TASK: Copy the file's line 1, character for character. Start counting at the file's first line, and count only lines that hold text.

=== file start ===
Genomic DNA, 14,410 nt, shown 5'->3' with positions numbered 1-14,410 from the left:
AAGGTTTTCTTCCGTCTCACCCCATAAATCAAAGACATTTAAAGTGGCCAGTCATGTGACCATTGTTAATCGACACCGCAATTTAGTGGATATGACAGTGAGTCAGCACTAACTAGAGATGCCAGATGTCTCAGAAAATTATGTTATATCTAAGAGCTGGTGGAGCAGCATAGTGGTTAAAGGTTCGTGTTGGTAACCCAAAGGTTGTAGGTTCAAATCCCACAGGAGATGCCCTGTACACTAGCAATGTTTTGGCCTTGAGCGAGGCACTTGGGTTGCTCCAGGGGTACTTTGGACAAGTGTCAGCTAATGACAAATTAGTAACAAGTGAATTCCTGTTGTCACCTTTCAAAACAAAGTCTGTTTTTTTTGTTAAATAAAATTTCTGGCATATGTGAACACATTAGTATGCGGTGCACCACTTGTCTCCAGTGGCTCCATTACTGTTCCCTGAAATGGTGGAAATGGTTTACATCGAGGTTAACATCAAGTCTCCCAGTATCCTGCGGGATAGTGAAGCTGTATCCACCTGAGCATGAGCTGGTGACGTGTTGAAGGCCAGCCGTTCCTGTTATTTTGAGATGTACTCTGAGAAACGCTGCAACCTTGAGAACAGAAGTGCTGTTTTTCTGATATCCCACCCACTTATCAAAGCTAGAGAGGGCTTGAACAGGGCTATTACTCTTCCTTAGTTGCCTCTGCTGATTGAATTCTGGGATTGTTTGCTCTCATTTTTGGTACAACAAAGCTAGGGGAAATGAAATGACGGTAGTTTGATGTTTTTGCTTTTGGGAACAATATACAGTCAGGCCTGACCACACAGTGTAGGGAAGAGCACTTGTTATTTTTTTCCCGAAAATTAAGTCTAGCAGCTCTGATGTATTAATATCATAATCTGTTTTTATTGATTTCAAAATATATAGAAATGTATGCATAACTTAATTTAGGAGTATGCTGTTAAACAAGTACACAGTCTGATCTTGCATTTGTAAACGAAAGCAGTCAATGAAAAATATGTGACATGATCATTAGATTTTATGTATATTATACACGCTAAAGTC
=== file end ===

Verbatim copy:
Genomic DNA, 14,410 nt, shown 5'->3' with positions numbered 1-14,410 from the left: